I have recently added a thru-hull, in the v-berth, for the Air Conditioning Raw Water intake. I purchased a mushroom thru hull, but screwed up and had to go to WM to get a replacement, they only had the flush mount.

To match the bevel, I used a 1/2" belt sander very judiciously, it took me about an hour to cut the bevel in the hull (solid, not cored).

I have to think that someone has come up with a suitably angled countersink to do the job in a few seconds.

Paul
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Paul & Peggy
1987 C34 Tall Rig Fin Keel - Hull # 463

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mdidomenico

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Re: raw water strainer removal
« Reply #13 on: February 14, 2018, 07:53:12 AM »

Staying out of the bronze vs. Marelon fray, but have a question: are you going with flush or mushroom thru-hulls? If flush, how do you plan to match/deal with the bevel in the hull? New thru-hulls/seacocks are on my list for my next haul out in May.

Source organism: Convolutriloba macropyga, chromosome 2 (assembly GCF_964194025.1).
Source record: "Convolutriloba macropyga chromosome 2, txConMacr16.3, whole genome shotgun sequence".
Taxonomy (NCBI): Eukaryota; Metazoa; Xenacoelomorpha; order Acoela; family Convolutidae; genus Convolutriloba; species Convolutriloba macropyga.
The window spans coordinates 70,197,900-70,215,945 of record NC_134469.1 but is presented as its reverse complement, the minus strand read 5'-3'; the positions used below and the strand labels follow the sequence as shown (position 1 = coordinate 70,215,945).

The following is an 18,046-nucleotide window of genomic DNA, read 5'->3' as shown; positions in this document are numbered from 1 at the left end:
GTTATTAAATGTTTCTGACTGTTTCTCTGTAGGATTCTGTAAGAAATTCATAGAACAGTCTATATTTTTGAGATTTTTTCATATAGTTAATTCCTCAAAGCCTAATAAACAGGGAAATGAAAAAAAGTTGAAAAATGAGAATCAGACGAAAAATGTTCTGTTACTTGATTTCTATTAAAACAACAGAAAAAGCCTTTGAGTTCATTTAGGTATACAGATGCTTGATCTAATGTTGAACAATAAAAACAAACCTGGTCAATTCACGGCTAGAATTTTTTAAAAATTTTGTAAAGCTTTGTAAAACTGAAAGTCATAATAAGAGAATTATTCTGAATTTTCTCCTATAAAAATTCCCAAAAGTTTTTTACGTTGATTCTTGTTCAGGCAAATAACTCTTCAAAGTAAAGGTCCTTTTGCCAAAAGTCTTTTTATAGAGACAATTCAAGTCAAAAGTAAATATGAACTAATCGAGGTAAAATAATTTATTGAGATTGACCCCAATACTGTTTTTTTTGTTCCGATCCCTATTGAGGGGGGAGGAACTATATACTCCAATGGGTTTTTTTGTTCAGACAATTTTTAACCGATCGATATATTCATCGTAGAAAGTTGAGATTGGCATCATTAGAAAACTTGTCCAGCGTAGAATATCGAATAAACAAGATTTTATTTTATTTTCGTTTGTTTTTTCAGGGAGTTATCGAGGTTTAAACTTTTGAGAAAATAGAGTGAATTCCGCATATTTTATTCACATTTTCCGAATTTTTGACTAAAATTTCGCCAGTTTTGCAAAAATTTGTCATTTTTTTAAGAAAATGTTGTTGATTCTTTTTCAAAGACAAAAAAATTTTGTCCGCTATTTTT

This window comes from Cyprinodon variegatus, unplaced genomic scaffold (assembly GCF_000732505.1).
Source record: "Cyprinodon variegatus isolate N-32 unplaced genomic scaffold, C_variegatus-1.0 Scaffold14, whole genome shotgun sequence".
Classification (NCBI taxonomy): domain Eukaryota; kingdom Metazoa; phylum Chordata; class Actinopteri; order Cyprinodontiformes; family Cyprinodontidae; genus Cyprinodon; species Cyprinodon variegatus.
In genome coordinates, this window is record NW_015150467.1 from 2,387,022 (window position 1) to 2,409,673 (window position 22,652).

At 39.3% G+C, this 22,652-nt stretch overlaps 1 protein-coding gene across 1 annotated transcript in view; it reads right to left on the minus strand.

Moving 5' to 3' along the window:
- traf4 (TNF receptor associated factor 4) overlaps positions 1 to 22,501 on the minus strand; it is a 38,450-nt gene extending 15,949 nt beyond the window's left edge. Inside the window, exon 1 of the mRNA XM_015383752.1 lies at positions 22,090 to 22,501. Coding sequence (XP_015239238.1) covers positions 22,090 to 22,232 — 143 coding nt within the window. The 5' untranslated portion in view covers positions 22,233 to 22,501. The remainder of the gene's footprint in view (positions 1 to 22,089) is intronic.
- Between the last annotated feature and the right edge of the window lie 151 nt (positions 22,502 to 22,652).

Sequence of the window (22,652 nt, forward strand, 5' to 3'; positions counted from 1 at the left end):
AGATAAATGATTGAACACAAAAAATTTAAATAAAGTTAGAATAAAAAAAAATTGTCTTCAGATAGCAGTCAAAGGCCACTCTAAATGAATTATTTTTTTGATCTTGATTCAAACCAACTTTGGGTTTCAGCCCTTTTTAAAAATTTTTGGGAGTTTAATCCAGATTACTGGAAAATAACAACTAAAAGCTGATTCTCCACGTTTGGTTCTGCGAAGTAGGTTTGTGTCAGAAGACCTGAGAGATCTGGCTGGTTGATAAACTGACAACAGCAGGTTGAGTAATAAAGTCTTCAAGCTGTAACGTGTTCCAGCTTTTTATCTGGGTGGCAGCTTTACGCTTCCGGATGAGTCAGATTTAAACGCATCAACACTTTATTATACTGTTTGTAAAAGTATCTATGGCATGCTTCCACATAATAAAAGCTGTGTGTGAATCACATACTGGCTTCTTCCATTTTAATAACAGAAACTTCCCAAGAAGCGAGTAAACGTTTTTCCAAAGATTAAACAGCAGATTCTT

my hull currently has all flush thru-hulls.  i couldn't say whether this is standard or not.  unfortunately groco doesn't list the bevel angle or the distance from the shaft to the bevel.  it seems foolish to think the marelon ones i removed and the new bronzes are a match. 

after i get some measurements, if they match then i'll put flush ones back in.  which kind of stinks because the groco flush mounts are more expensive then the mushroom ones.  i'll probably pick up one of each, test fit them, and try to see if there is any impending disasters.  i'm really trying not to have to pay the fiberglass guy to re-fare the hull for any reason.  hopefully it'll all just work!

i hope to have the flush/mushroom question answered this week, i'll report back.  it was only just warm enough this past weekend for me to even get down to the boat and pull the old ones out.

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mdidomenico

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Re: raw water strainer removal
« Reply #14 on: February 24, 2018, 11:40:50 AM »

nuts...  apparently the marelon thru-hulls have a much larger flange.  now i'm soliciting opinions on the best course of action.